I used to be the girl who poured Aunt Jemima’s butter-lite pancake syrup all over flapjacks constructed from a couple cups of Bisquick, eggs, and milk. Sure, I was tempted by the ‘just add water!’ advertisements on competitor boxes (or jugs?), but the idea of adding water to flour and having great-tasting pancakes was just a little too farfetched for me. Call me crazy, but the ‘just add water’ brands and Bisquick were as different, in my mind, as apples and oranges.
Eventually, I started making pancakes from scratch. I realized the only difference between pre-packaged mixes and from-scratch ‘cakes was that Bisquick already added the salt, sweetener, and leavening (along with some other crap – partially hydrogenated soybean oil, anyone?). Those are all ingredients that are ever-present in my house, so making my own pancakes was an easy transition. Easy, and so much tastier.
The fact of the matter is that Aunt Jemima remained a regular guest in my kitchen for much longer than the box o’ mix, and much longer than I should probably admit to you. I’d gotten rid of all sorts of artificially flavored foods – the coffee creamers, the teriyaki sauces, even the pre-shredded cheeses – and until less than a couple of years ago, I insisted on having Aunt Jemima sit at my breakfast table. Don’t get me wrong – I’m not claiming to be a “I only eat natural, non-processed foods” person – you’ll still find your fair share of processed foods in my kitchen, just a lot less than in the past. But one day, I fell in love with Aunt Jemima’s healthier, less superficial, distant cousin – I fell in love with maple syrup.
I can’t remember how, or when it happened. I’d guess we had pancakes one morning and when I reached into the pantry to get the AJ syrup (butter-lite!), it was gone. But however it happened, I converted, and maple syrup became a new favorite.
To me, maple syrup is the epitome of fall, next to pumpkin and perhaps cranberries. And while it may not seem very fall-like for many of you (hello, east coast; hello, midwest), it’s technically not winter quite yet.
Sure, maple syrup on pancakes is an all-season affair, but maple syrup elsewhere probably isn’t. Maple syrup with cranberries? Maple syrup in cheesecake? Maple syrup cheesecake with maple-cranberry compote? A maple syrup bath with maple syrup shampoo and maple syrup body lotion? Okay, maybe not, but you get the point here.
This is a dessert that’s sure to make you think it’s still fall on the inside, even though it’s definitely much chillier than I have ever remembered mid-December to be on the outside. Consider it one final ode to Autumn – beautiful for sure, but way too short in our neck of the woods. If the toe-numbing weather isn’t enough to keep you indoors, perhaps this will do the trick. Of course, if you’re an awesome supervisor and you made this cheesecake for a rotating student, that’s an exception…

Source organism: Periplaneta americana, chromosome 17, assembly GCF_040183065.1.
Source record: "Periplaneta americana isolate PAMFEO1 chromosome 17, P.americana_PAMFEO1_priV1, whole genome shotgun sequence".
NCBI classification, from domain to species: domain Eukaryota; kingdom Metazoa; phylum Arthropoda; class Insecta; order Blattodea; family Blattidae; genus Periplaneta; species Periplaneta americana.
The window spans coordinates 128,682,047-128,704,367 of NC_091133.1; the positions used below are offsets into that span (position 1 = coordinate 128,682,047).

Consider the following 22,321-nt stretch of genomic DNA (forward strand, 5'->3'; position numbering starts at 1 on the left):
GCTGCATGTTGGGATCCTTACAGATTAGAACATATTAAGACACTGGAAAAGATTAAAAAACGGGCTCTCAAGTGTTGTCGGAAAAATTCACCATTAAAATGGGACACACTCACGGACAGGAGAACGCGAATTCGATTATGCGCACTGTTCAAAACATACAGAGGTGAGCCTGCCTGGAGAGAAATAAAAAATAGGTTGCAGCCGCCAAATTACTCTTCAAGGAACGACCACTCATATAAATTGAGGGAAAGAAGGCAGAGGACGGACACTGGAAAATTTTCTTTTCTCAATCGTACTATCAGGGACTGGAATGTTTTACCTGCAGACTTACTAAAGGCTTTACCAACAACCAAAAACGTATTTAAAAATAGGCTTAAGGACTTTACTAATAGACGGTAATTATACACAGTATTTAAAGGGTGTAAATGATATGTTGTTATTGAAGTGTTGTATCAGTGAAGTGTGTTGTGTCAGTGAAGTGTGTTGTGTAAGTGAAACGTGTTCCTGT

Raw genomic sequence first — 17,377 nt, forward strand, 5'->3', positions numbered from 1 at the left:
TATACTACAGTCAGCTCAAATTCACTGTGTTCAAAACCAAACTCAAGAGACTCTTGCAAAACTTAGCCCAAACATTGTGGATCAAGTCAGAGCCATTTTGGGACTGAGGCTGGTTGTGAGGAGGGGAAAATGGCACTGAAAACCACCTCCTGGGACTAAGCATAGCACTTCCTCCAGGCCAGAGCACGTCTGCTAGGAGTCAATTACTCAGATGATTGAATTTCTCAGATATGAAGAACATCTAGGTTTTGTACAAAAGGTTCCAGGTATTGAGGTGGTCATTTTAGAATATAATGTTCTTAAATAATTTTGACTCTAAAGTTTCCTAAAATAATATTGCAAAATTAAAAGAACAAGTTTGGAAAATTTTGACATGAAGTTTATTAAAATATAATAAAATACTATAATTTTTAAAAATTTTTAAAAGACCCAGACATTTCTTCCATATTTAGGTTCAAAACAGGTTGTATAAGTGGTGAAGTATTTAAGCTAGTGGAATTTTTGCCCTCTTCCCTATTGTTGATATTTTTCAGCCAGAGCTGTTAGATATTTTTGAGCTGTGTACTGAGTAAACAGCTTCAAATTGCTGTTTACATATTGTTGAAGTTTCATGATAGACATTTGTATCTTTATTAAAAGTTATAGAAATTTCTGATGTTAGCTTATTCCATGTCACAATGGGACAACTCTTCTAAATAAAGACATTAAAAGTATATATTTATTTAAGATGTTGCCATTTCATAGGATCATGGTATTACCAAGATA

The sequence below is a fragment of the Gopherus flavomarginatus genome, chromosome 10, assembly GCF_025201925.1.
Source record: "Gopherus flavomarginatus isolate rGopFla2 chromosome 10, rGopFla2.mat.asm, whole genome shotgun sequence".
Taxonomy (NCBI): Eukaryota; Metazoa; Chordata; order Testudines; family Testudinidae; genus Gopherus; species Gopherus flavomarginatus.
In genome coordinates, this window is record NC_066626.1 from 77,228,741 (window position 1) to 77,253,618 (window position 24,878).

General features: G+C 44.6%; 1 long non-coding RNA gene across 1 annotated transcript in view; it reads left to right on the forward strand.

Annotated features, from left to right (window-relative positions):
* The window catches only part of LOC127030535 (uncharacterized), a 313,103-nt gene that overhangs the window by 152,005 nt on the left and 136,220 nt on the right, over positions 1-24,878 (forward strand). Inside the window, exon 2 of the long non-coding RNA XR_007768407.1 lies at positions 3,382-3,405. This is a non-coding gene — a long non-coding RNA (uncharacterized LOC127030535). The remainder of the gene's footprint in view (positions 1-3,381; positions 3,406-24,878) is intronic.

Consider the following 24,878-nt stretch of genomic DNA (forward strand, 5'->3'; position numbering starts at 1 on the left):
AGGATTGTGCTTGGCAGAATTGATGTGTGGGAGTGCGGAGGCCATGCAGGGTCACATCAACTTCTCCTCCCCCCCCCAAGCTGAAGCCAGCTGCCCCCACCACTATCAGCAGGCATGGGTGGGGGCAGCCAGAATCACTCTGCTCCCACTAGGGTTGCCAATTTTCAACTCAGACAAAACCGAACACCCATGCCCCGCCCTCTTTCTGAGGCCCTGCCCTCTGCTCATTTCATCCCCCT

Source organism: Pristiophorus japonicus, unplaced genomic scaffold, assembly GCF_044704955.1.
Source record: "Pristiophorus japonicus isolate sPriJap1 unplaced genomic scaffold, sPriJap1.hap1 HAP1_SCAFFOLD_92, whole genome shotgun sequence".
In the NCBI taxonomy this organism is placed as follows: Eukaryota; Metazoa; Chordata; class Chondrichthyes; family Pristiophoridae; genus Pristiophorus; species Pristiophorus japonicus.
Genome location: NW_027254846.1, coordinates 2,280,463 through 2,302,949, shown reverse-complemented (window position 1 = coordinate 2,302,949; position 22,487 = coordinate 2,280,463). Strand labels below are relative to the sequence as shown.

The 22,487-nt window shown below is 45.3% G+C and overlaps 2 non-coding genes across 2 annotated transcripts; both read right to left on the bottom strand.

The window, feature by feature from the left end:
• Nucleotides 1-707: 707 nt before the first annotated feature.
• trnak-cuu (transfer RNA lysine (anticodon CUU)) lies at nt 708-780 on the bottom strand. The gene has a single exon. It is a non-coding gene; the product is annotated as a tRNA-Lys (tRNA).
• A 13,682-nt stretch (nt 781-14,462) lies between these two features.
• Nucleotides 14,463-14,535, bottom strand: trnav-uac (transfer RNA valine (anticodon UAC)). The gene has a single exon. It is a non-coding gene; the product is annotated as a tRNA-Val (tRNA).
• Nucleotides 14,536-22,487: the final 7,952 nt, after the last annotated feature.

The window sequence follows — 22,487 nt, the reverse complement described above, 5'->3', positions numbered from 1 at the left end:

Maple Cheesecake w/ Maple-Cranberry Compote
Adapted from Bon Appetit, December 2009 (yes, I saved this for a year!), serves 10-12
time commitment: 2.5 hours (1 hour active) + overnight chilling
the original recipe called for reduced maple syrup, but i think it’s plenty maple-y without reducing it. also, i had some leftover homemade cranberry sauce from Thanksgiving, so I pureed that with water and spread about 1/2 c of that over half of the cheesecake filling, then filled the remainder over it for a ‘cranberry sauce layer’. if you don’t have it, it’s not important enough in the outcome to make it, but if you do, go for it!
2 c ground graham crackers
3 T sugar
1/2 t ground cinnamon
6 T (3/4 stick) unsalted butter, melted
1 8-ounce packages cream cheese, room temperature
2 8-ounce packages neufchatel cheese (or 1/3 less fat cream cheese), room temperature
1/2 c maple sugar
3 T all purpose flour
1/4 t salt
1/2 c maple syrup
2/3 c sour cream
2 t vanilla extract
4 large eggs
2 c fresh or frozen cranberries (about 8 ounces)
1 c maple syrup
2/3 c sweetened dried cranberries
1/2 c maple sugar
special supplies: 9-inch springform pan
Position rack in center of oven and preheat to 375 F. Mix graham cracker crumbs, sugar, and cinnamon in medium bowl. Add melted butter and stir until crumbs are evenly moistened. Press crumb mixture onto bottom and 2 inches up sides of 9-inch-diameter springform pan. Bake crust until set and top edge of crust darkens slightly, about 10 minutes. Cool crust completely on rack. Reduce oven temperature to 300 F.
Beat cream cheese & neufchatel cheese in large bowl (using hand mixer or Kitchen-Aid) until very smooth. Add maple sugar, flour, and salt; beat until well blended and smooth. Add maple syrup, sour cream, and vanilla; beat until well blended. Add eggs, 2 at a time, and beat just until blended after each addition. Tap bowl several times on counter to release any air bubbles. Pour filling into cooled crust. Using tip of small knife, pop any air bubbles on surface.
Bake cake until slightly puffed around edges (center will still look moist and will jiggle a little when pan is gently shaken), about 1 hour 30 minutes. Transfer cake to rack and cool completely. Cover and chill overnight.
Combine all ingredients in heavy medium saucepan. Stir over medium-high heat until sugar dissolves and mixture comes to boil. Reduce heat to medium and simmer until berries pop, about 4 minutes. Cover and chill. Rewarm over medium heat before serving.
Cut cheesecake into wedges. Divide among plates. Serve with warm compote.